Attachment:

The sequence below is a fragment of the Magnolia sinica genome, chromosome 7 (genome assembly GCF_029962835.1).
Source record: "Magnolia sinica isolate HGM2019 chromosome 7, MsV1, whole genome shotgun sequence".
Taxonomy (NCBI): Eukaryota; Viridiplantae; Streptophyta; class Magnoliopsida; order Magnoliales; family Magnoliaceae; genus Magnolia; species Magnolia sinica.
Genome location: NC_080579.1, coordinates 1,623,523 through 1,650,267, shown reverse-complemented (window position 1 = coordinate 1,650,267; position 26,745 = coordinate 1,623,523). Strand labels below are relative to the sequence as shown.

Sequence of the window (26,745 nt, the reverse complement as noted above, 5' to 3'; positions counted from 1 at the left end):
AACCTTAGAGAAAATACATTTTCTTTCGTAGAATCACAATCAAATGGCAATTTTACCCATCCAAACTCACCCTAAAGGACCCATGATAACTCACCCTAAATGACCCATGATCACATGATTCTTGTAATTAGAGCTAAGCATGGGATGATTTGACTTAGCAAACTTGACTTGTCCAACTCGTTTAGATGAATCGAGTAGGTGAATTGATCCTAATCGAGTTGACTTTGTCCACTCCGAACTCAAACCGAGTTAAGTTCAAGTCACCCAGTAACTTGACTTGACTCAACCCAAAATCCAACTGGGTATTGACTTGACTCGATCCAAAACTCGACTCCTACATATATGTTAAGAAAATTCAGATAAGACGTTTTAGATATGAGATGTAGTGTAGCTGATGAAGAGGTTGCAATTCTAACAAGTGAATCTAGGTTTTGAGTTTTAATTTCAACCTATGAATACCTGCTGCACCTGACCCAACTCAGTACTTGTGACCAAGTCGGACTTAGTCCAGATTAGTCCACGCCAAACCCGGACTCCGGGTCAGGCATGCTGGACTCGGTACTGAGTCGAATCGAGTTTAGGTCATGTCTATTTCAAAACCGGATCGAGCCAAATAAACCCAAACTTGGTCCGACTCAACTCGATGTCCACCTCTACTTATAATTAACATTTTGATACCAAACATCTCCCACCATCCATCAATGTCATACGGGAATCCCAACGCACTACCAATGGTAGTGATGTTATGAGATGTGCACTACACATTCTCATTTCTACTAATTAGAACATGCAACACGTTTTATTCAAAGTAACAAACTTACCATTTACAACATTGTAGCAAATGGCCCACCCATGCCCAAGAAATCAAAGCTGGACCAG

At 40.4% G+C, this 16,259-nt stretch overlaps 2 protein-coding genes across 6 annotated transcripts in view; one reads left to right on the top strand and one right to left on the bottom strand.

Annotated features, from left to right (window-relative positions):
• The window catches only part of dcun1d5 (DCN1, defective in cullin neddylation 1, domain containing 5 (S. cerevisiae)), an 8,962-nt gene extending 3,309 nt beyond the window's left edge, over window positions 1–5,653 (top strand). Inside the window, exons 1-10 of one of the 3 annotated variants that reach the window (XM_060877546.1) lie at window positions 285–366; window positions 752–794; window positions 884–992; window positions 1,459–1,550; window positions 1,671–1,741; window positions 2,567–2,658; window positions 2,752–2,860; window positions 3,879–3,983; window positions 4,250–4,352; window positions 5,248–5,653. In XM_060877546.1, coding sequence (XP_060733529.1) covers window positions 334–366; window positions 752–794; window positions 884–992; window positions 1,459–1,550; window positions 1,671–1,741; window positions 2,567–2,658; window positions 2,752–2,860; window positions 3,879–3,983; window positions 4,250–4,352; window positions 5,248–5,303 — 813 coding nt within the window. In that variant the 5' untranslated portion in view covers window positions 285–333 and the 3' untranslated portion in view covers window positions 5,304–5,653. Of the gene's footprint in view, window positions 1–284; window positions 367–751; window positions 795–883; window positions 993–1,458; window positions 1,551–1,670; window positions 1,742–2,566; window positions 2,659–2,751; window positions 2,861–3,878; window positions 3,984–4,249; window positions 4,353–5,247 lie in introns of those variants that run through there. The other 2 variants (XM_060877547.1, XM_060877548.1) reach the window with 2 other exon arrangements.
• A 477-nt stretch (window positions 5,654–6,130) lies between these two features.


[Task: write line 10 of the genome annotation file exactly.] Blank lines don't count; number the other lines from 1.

• A 477-nt stretch (window positions 5,654–6,130) lies between these two features.